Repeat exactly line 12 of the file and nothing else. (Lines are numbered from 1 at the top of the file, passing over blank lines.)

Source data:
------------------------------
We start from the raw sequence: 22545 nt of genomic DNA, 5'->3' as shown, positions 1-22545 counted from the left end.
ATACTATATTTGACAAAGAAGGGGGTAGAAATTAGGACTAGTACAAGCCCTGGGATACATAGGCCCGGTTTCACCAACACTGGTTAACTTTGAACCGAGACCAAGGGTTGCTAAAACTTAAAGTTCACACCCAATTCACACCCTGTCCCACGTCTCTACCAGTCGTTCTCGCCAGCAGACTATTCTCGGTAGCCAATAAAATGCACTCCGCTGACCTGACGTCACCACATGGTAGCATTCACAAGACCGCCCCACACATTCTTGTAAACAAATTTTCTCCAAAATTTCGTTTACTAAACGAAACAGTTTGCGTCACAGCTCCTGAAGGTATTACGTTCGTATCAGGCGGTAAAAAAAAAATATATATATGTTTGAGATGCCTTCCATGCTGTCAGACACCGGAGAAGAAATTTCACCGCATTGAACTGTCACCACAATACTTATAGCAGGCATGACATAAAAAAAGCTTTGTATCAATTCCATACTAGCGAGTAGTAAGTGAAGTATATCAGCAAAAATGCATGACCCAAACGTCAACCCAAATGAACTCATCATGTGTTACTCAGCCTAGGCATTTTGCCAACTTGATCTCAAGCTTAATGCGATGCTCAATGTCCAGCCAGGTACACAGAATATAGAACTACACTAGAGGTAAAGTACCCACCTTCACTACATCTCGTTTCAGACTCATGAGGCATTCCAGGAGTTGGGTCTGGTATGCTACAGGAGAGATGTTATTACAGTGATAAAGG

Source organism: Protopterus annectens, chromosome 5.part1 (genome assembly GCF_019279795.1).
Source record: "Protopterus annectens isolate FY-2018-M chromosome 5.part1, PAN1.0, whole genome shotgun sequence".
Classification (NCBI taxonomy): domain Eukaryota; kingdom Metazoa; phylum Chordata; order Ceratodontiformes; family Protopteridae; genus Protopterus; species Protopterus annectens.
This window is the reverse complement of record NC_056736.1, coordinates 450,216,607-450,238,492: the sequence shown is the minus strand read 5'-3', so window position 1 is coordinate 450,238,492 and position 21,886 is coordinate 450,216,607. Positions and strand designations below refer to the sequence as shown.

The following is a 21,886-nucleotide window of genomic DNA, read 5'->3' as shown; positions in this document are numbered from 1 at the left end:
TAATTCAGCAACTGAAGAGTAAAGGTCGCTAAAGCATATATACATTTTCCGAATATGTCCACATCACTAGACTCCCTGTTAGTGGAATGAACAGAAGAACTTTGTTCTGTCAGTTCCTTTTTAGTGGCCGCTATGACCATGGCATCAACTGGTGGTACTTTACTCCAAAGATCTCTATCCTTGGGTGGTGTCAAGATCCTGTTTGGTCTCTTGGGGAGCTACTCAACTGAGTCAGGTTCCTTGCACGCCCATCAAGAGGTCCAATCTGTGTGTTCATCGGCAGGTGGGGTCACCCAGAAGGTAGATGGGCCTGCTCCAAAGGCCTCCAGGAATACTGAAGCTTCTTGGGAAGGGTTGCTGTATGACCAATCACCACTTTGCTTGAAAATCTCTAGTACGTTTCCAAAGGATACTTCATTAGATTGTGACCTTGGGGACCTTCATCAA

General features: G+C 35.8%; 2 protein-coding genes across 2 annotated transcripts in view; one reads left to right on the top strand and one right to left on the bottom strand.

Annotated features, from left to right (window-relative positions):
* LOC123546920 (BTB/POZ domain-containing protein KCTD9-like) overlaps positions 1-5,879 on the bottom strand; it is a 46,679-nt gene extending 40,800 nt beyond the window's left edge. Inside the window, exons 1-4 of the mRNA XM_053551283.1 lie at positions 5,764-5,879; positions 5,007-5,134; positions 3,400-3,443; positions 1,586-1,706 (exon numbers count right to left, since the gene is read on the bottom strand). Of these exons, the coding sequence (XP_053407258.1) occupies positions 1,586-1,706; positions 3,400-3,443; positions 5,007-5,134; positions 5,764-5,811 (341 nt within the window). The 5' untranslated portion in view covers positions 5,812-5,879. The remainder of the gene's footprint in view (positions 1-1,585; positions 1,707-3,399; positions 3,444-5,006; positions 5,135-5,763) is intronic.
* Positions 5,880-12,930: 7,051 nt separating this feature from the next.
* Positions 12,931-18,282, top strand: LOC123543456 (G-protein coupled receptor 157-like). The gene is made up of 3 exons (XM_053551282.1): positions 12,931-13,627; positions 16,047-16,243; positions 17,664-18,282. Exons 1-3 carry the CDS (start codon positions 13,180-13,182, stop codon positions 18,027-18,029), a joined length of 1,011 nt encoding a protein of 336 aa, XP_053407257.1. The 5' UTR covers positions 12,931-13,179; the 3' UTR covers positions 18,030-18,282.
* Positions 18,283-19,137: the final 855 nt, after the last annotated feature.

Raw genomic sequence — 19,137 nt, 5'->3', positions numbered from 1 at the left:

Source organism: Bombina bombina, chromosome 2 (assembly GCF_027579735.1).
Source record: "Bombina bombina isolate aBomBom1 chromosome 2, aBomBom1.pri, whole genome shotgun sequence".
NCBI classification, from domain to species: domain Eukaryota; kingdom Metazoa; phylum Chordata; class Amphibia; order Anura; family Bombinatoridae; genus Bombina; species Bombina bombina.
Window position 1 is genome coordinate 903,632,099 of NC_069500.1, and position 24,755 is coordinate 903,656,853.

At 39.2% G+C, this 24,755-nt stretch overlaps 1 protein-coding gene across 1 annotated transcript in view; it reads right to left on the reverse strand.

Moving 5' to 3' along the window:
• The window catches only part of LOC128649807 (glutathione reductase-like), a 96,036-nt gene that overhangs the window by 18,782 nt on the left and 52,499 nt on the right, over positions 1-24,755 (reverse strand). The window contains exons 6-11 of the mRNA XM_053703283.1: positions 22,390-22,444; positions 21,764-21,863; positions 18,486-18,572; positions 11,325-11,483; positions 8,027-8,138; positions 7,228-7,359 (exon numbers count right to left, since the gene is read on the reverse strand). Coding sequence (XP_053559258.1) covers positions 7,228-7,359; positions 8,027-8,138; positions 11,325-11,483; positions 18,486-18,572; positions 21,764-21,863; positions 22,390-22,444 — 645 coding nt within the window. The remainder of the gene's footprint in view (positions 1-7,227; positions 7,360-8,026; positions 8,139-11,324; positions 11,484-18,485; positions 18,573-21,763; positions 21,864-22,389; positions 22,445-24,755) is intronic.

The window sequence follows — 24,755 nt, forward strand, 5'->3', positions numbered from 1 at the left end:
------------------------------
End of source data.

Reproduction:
* Positions 5,880-12,930: 7,051 nt separating this feature from the next.